Practice Relating to Rule 131. Treatment of Displaced Persons
Section B. Security of displaced persons
In 2005, in its Seventh Human Rights Policy Report submitted to the Bundestag (Lower House of Parliament), Germany’s Federal Government stated:
A particular problem is the large group of internally displaced persons; since refugees in the sense of the Geneva Refugee Convention are only persons who in their flight have crossed an international border, the Convention and its protective regime is not applicable to internally displaced persons. For their protection, international humanitarian law (in the case of armed conflicts) and human rights norms (e.g. ICCPR [1966 International Covenant on Civil and Political Rights], ICESCR [1966 International Covenant on Economic, Social and Cultural Rights] and Convention on the Rights of the Child) are decisive. The main problem of internally displaced persons is the factor that the State as such responsible for their protection, whose territory they have not left, often cannot grant that protection due to circumstance of (civil) war or other circumstances and often even causes the internal displacement. Even provisions meant to guarantee access of internally displaced persons to humanitarian assistance often fail due to the objection of the respective State …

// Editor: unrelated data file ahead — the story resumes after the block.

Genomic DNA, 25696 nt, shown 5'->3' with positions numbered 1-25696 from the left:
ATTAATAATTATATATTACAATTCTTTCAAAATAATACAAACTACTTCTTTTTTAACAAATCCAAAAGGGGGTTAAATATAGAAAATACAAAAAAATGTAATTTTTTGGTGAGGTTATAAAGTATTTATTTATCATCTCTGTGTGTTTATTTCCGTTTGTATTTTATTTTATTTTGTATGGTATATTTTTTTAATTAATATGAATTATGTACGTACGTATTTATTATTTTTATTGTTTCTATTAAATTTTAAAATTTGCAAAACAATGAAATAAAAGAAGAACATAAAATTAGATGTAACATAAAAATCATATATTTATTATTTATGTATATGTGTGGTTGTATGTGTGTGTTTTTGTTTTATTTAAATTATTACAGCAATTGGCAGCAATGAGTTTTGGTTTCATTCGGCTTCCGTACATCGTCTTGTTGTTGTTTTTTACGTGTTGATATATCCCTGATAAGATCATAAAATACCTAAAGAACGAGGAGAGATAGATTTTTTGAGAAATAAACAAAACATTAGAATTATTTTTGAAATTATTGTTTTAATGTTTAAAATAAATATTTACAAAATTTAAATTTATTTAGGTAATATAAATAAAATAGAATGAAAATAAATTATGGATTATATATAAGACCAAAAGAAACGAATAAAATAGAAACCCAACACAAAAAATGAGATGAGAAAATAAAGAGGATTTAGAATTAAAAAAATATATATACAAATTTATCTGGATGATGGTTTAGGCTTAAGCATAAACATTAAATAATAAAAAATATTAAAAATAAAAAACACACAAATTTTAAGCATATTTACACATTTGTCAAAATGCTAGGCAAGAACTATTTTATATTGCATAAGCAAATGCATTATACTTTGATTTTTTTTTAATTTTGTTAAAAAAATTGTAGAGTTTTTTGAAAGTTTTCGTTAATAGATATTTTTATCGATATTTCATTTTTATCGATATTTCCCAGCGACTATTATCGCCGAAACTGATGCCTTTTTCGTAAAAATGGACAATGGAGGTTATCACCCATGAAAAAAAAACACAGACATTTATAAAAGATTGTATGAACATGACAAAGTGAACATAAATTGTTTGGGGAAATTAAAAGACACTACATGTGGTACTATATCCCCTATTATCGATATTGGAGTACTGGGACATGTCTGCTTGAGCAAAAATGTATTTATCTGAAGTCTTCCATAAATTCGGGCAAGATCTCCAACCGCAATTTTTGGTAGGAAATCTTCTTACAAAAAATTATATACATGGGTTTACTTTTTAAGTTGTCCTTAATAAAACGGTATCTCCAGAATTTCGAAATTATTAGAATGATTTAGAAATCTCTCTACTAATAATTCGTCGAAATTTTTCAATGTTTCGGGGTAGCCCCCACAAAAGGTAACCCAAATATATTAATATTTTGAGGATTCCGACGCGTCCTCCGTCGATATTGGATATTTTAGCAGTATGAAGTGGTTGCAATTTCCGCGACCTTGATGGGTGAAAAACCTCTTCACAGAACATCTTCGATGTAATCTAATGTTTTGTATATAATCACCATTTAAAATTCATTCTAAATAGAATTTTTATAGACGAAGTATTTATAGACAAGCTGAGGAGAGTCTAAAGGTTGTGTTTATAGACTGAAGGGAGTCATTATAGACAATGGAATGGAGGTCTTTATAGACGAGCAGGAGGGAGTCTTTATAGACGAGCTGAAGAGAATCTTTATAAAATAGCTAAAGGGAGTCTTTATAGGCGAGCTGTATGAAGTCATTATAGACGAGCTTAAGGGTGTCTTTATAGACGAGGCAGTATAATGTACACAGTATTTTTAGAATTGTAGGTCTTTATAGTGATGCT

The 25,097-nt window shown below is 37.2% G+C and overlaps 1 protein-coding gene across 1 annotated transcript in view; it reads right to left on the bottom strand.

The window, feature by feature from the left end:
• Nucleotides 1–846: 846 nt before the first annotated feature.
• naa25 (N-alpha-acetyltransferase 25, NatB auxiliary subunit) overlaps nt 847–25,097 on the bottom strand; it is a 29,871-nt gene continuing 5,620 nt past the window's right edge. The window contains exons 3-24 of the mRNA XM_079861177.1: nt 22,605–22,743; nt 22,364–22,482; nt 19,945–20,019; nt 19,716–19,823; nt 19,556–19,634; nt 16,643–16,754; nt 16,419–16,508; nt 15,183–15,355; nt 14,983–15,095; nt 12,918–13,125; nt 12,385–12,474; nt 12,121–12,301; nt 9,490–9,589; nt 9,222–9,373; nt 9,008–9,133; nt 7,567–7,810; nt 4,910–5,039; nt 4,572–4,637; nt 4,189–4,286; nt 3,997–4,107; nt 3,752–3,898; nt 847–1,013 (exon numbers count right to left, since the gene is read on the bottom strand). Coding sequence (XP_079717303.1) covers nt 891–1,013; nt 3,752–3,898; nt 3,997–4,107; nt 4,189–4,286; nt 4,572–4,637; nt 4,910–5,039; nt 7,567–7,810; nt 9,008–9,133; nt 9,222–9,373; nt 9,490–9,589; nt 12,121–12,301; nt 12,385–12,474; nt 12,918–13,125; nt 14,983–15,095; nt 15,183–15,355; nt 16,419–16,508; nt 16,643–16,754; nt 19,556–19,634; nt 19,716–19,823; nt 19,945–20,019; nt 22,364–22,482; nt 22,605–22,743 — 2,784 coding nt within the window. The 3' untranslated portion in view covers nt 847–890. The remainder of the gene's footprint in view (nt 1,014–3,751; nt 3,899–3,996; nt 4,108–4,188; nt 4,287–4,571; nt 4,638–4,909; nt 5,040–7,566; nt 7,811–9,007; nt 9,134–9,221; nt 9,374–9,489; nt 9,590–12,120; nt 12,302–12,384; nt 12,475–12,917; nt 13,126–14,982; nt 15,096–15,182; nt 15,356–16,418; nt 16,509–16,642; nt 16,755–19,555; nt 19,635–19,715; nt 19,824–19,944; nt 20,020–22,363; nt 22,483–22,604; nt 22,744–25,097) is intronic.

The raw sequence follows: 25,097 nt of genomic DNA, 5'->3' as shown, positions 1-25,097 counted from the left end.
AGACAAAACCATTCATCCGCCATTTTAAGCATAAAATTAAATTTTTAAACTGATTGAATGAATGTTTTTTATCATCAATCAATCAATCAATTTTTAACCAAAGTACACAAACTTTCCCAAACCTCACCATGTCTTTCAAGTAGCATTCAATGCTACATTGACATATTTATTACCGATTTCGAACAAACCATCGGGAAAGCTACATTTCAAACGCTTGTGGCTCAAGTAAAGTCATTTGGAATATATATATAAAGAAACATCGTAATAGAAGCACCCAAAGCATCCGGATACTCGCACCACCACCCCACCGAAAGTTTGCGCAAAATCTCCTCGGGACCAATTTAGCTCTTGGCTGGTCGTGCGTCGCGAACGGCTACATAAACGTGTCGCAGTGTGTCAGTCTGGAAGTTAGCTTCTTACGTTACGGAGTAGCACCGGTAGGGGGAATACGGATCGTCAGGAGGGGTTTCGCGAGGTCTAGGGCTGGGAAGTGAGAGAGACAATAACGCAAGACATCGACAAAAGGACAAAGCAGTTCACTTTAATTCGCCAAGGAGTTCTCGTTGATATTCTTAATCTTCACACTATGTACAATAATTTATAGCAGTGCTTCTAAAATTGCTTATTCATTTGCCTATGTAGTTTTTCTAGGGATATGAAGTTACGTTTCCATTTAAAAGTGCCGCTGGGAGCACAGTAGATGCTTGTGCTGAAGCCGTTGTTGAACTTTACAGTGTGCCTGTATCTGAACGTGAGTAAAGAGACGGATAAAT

With the 1998 guidelines on the handling of crises related to internally displaced persons (“Guiding Principles on Internal Displacement”) by the then Representative of the UN Secretary-General on the Human Rights of Internally Displaced Persons, Francis Deng, the international community has a practice-oriented document, which summarizes existing standards on the protection of internally displaced persons and gives further recommendations. Although these guiding principles are not a binding instrument under international law, their acceptance by States, international organizations and NGOs has continued to grow over the past years, so that now they are virtually regarded as customary international law.